It might side-step local gun laws. Aren't lasers almost completely unregulated? If this was mass produced it could replace mace. I'd be a little concerned about blinding people. I'm not sure if IR blindness does anything to humans though.

      Shame he didn't get a pork shank to show us the effect it would have on flesh.

      • Re:Awesome! (Score:5, Informative)

        by Card (30431) on Thursday March 10, 2011 @11:33AM (#35443952) Homepage
        From Wikipedia [wikipedia.org]:

        Infrared lasers are particularly hazardous, since the body's protective "blink reflex" response is triggered only by visible light. For example, some people exposed to high power Nd:YAG laser emitting invisible 1064 nm radiation, may not feel pain or notice immediate damage to their eyesight. A pop or click noise emanating from the eyeball may be the only indication that retinal damage has occurred i.e. the retina was heated to over 100 C resulting in localized explosive boiling accompanied by the immediate creation of a permanent blind spot.

        • by Danh (79528)

          Visible light would not be safer here, since the pulse is just 100 ns long and thus much faster than any reflex of the eye.

    • by gstoddart (321705)

      Unfortunately, as is so often the case with exotic energy weapons, I just can't shake the nagging feeling that .22s or even compressed gas propelled sub-.22 rounds almost certainly pack more punch...

      Yeah, but this was made by some guy in his basement or something. Fairly impressive, actually.

      And, I gotta say, you're right ... for a DIY ray gun, the aesthetics of this are remarkably cool. And, really, what's to say someone with more resources won't scale this up to something with a bigger power supply? Th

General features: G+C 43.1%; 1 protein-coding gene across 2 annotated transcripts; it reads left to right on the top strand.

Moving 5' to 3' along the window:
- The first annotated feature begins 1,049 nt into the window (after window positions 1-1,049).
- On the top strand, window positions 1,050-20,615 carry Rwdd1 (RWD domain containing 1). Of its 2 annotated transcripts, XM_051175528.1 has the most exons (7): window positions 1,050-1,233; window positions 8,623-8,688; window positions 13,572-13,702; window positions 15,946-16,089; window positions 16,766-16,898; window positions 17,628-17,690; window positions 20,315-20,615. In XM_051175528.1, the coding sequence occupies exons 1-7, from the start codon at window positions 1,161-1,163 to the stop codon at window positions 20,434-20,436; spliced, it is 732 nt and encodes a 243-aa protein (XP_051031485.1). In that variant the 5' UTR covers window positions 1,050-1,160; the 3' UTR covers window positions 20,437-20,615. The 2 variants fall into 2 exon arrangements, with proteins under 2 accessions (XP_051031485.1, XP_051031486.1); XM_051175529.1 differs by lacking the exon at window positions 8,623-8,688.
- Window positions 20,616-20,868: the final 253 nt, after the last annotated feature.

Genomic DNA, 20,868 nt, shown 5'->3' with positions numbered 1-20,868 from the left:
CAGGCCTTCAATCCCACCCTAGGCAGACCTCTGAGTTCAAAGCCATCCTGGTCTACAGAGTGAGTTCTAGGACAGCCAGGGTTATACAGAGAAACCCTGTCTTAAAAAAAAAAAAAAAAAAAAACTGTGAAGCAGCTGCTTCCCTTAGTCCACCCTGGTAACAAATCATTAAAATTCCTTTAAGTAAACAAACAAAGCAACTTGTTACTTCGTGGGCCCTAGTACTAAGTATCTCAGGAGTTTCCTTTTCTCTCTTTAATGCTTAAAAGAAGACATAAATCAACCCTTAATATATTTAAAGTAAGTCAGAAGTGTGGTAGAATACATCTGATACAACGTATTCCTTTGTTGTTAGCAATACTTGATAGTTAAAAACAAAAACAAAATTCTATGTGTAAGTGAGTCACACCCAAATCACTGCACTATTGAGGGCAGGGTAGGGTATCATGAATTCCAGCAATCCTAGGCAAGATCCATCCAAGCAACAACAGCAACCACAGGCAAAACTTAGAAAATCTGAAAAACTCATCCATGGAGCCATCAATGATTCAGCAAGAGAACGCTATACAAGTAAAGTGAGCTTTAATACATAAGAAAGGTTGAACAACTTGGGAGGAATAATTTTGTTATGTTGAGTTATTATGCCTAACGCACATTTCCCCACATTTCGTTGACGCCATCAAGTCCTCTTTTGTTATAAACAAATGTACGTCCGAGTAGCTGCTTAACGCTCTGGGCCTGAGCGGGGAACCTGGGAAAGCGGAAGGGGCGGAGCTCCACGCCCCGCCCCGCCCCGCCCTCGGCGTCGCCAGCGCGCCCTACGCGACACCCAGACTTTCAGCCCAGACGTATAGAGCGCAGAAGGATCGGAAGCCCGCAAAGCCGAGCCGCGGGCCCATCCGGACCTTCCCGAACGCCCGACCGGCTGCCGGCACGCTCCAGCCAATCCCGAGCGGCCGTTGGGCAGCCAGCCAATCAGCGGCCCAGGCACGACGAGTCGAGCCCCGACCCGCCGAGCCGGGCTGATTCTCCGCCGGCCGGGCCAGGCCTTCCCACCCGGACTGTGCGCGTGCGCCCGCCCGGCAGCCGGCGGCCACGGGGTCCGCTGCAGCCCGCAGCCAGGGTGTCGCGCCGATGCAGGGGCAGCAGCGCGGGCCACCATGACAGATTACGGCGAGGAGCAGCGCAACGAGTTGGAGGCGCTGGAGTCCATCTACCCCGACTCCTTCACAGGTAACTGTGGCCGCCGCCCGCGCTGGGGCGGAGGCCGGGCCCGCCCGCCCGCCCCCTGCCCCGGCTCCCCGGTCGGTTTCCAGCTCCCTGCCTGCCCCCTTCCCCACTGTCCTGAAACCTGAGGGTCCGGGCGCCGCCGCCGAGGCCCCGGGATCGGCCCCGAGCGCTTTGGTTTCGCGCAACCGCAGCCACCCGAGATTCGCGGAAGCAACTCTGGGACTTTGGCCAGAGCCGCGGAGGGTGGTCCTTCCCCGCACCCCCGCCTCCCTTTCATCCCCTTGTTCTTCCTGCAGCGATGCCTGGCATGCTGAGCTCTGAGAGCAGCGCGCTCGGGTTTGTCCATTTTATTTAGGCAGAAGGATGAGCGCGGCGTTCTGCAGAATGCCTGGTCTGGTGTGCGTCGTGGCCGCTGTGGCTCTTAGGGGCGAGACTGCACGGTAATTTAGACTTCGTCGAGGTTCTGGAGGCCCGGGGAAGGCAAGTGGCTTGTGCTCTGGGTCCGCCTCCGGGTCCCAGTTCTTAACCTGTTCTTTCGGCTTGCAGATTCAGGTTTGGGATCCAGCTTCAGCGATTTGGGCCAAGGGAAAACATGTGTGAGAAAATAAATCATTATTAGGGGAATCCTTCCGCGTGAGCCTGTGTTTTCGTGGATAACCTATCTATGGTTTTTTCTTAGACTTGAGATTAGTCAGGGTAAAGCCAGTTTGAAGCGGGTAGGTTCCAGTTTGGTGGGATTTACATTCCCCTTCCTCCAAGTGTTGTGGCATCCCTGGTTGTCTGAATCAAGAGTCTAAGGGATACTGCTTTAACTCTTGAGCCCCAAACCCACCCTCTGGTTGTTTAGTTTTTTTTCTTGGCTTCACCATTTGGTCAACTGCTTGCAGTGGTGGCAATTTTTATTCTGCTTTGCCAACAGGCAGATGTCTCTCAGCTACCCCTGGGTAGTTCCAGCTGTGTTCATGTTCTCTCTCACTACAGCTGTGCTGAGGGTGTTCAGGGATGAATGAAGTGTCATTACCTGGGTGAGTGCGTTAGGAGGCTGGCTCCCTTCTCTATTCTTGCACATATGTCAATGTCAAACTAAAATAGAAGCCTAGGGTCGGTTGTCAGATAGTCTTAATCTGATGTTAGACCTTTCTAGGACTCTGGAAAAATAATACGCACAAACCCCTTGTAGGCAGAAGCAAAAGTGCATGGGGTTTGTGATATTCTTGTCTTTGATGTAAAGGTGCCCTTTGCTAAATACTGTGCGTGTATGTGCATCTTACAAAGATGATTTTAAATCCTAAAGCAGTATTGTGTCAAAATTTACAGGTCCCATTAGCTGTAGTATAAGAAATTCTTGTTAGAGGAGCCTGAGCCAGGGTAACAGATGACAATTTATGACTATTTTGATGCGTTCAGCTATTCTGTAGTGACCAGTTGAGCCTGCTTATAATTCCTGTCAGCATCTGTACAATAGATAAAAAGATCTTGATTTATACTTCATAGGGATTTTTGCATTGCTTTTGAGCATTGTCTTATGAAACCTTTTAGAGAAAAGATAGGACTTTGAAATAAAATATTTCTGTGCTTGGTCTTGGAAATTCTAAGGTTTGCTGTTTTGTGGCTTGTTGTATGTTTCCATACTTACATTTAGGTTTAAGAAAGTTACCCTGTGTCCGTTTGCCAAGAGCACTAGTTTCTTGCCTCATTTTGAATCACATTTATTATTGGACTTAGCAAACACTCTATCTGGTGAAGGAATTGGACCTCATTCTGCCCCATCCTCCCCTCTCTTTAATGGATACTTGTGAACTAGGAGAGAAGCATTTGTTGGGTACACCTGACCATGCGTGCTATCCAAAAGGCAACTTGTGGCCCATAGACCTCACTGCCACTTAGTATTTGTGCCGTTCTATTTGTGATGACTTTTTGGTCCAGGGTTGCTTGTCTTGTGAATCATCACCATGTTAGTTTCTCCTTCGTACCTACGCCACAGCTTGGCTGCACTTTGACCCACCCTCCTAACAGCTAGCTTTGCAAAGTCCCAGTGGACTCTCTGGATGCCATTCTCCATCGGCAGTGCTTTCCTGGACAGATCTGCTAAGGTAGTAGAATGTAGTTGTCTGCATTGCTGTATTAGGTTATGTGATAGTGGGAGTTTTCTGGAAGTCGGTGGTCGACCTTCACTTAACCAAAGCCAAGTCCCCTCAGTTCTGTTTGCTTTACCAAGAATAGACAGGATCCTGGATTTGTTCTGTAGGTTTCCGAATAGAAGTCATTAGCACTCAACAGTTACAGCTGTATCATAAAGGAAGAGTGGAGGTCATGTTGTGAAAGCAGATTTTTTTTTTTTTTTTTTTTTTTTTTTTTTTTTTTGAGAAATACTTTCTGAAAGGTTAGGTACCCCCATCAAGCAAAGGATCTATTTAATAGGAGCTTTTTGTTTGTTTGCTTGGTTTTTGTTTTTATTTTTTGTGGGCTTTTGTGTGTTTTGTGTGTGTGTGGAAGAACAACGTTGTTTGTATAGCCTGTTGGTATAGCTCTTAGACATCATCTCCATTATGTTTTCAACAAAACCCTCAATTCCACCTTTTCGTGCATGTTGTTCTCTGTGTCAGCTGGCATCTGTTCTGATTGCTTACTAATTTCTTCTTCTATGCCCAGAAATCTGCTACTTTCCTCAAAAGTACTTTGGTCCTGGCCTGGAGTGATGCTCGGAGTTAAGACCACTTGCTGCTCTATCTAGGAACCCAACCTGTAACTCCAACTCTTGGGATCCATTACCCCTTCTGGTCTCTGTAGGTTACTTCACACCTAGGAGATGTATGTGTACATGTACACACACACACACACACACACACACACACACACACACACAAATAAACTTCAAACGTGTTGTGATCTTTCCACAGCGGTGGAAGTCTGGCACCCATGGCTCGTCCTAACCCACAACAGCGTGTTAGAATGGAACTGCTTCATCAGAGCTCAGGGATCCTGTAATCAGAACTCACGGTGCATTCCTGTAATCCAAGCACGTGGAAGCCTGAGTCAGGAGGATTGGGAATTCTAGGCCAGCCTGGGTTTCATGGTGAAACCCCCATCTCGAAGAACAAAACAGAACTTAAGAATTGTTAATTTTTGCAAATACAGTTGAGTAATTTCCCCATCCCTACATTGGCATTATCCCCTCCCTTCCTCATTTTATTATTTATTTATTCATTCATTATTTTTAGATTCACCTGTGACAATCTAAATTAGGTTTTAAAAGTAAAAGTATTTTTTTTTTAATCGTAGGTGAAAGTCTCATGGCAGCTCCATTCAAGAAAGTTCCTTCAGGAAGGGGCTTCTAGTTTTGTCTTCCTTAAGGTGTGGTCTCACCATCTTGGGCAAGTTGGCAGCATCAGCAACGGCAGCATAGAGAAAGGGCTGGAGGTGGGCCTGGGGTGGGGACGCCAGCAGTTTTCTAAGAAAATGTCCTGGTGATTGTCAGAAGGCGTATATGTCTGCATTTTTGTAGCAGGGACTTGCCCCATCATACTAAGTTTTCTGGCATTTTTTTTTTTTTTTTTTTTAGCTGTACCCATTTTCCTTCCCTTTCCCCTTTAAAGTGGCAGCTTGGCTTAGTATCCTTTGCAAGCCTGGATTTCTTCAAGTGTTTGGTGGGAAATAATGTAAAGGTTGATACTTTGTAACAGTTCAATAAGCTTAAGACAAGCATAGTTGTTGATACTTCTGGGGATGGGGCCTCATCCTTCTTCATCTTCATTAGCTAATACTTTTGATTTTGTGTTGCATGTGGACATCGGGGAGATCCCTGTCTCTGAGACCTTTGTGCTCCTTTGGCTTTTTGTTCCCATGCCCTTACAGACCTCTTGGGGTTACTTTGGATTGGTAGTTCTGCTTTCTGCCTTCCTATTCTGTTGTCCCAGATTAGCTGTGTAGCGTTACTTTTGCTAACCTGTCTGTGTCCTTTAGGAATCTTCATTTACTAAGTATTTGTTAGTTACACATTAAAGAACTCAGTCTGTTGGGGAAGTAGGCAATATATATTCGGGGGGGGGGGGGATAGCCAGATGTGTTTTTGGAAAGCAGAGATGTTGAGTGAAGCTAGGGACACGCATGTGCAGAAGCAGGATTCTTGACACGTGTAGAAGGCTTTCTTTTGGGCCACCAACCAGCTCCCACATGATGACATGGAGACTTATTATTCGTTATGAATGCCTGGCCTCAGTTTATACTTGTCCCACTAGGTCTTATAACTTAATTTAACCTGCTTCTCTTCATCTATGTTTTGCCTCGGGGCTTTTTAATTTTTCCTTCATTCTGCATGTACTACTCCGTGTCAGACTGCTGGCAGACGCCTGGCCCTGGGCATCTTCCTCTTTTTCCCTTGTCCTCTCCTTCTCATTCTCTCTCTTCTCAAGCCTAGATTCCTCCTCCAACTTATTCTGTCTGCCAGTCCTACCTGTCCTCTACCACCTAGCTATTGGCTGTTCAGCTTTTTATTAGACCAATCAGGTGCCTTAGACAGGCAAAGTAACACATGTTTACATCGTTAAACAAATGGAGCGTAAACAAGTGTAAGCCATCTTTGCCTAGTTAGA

• I would suggest that the same 'punch' as a .22cal kinetic weapon is not necessary. Kinetic weapons rely on the premise of uncontrolled damage for effectiveness (i.e. trauma = stopping 'power'). Energy weapons rely on a potentially different premise: tactical damage -- cleanly disablement of a target's vital system (i.e. disable the brain, heart, nervous system). You see the same effect from other energy weapons, such as a tazer. All it would take for this weapon to disable an enemy human, for example, w
      • by swb (14022) on Thursday March 10, 2011 @11:12AM (#35443678)

        Part of the reason stopping power is such a big deal is that it takes a lot of energy to punch through rib cages and skulls. Most people who die from handgun wounds do so from exsanguination, not disablement of vital organs, and most of these people are shot with cartridges an order of magnitude more powerful than .22 long rifle.

        I suspect that any energy weapon that wants to match a handgun in terms of energy delivered in the same time domain will need to produce at least as much energy to do the damage necessary, or operate on principals similar to a Taser and act on the nervous system.

      • by drinkypoo (153816)

        It seems like if you're not using visible light then you're going to be delivering a lot of your energy into water that lies near the surface of a human being. You're going to want to target eyes and stuff, which is tactically workable but a violation of some convention or other ;)